The  TOK Presentation: A shared conversation/discussion with your classmates on a knowledge issue raised in a real-life situation. In the presentation the goal is to enlighten your classmates about a real-life situation and it’s connection with a knowledge issue.  The metaphor used frequently in the guides and texts is that of a building a bridge from real-life on one shore, knowledge issue on the other and the journey across reveals the theory of knowledge in the situation.

Once again I recommend Mr Hoye’s site presentation section – check out the rules, guidelines they are the same for all IB classes. As we talked about it last June you can work in groups but you are marked individually and each additional student requires 10 more minutes to the presentation.

Key points to the Presentation:

1) State your knowledge issue clearly

2) Show how it arises from your selected real-life situation

3) Develop it

4) Demonstrate how it could be applied back to your real-life situation and others.

How the presentation is being assessed.

A)Identification of Knowledge Issues (extraction)- You must state the knowledge issue in your presentation – tell us what your going to tell us, lay out the presentation and return to the knowledge issue as part of the conclusion.  Show the connection (remember the bridge) between the knowledge issue  and the real-life situation. Don’t go chasing distractors – get things focused to a single knowledge issue.

B)Treatment of knowledge issues (understanding and development)  – Demonstrate that you understand the stated knowledge issue and the related issues as well.  Your discussion should provide clear evidence of this understanding that flows smoothly in and from your presentation.

C)Knower’s Perspective –  (what does mean to you, are you engaged in this topic) This needs to be connected to you, a topic that you are comfortable explaining and it is clear that you own the arguments you are presenting. This should demonstrate the significance of the issue to you  and your point of view.

D)Connections – This is where you need to explore other ways to look at the issue, the perspectives different from your own.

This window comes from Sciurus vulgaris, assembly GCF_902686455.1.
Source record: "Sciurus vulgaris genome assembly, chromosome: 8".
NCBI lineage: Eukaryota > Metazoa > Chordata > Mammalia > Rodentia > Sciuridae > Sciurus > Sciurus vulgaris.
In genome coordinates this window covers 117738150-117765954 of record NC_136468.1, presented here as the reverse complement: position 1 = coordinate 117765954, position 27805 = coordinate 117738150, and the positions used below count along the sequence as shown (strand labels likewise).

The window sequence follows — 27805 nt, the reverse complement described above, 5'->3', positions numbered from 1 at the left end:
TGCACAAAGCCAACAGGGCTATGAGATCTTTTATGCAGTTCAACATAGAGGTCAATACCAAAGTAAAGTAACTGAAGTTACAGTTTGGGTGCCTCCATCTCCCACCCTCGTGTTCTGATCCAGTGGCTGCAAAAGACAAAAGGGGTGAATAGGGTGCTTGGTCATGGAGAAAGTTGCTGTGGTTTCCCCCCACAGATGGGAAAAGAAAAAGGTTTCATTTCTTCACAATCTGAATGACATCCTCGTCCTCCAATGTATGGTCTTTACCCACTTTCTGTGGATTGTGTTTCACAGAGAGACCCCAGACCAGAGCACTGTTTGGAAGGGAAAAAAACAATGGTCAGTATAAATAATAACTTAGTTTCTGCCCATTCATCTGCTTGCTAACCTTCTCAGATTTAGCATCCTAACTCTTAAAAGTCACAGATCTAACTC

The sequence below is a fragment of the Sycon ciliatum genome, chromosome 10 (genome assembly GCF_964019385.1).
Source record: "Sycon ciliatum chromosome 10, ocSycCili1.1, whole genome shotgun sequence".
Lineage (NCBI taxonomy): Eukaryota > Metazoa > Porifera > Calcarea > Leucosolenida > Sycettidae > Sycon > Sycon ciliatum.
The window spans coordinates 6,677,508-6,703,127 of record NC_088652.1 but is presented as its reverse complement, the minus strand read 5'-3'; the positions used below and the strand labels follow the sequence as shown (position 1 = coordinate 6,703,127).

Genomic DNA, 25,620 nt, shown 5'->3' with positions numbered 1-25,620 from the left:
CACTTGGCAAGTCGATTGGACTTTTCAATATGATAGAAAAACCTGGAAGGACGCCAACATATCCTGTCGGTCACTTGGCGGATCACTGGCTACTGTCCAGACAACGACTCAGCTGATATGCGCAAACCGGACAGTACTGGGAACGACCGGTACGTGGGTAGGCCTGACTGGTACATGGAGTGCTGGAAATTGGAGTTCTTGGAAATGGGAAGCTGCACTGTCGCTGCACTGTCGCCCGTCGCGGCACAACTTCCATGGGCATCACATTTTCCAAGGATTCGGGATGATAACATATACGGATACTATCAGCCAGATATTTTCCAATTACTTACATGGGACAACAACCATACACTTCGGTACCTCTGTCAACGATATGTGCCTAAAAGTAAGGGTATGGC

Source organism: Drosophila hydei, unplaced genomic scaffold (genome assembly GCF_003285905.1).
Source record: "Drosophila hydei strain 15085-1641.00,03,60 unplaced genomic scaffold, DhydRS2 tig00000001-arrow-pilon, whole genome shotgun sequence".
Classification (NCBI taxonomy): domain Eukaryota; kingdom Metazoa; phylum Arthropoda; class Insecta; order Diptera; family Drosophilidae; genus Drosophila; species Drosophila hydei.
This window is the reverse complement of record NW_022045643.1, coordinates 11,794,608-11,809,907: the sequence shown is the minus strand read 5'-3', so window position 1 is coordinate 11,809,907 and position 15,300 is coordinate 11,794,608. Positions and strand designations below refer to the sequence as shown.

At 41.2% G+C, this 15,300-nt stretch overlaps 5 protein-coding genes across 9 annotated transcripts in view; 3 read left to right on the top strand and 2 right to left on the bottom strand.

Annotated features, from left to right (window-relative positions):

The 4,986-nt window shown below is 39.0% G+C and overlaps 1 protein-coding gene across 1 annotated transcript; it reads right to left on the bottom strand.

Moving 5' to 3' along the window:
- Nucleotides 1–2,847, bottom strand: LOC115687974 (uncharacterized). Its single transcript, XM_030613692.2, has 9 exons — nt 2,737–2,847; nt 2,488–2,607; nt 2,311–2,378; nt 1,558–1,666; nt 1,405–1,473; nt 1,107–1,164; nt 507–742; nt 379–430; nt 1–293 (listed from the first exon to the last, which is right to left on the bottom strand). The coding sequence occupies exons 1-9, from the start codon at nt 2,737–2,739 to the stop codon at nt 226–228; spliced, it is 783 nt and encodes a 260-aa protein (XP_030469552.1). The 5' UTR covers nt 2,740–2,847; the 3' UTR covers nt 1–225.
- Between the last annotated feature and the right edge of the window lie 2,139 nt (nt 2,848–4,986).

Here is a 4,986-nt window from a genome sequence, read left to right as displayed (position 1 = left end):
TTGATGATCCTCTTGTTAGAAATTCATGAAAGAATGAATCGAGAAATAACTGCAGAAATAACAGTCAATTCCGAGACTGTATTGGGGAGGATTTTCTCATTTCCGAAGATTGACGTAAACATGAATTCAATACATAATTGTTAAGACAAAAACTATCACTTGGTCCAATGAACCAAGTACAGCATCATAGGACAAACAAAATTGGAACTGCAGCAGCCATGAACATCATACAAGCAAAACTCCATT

Tell them what you are going to tell them; tell them; then tell them what you told them”.

Presenting Skills

Rhetoric – the art of persuasion and exploration. Don’t come out and hit the audience on the head with a frying pan but you are trying to make a point, a reasoned point with a foundation in truth (which should reduce the emotion of the negative connotation of rhetoric).  Seek to have a balance of credibility, passion, and logic.

Know your audience – what do your classmates know, don’t waste time but be careful to check for (plan for this) understanding. Remember your audience didn’t do the same research you did and if they didn’t learn anything from your presentation why’d you do it?

Voice – Practice makes perfect and at this stage in your life you haven’t necessarily had a lot of opportunities to engage in public performance…others have.

a) Speed – usually the worry is around going to fast, slow down and breathe

b) Clarity – too fast and the words run together

c) Volume – It’s your room own it.  Remember that if you are doing a video you need to ensure the volume is good for those speaking. (Hint – your Iphone/Itouch can help with this is your plan is to make a video see Mr. Gilson for help with this

d)Modulation – this is about tone – ever hear someone speak on a flat tone line for even 5 minutes – the famous Ferris Bueller monotone teacher, what not to do.

Non-Verbal – What are you doing as you speak? Are you actively involved, eye-contact established, and avoiding reading – particularly fatal is the powerpoint presentation simply read back to the class.

There are some sample presentations – and some fake sample presentations on-line.  Take a look but buyer beware.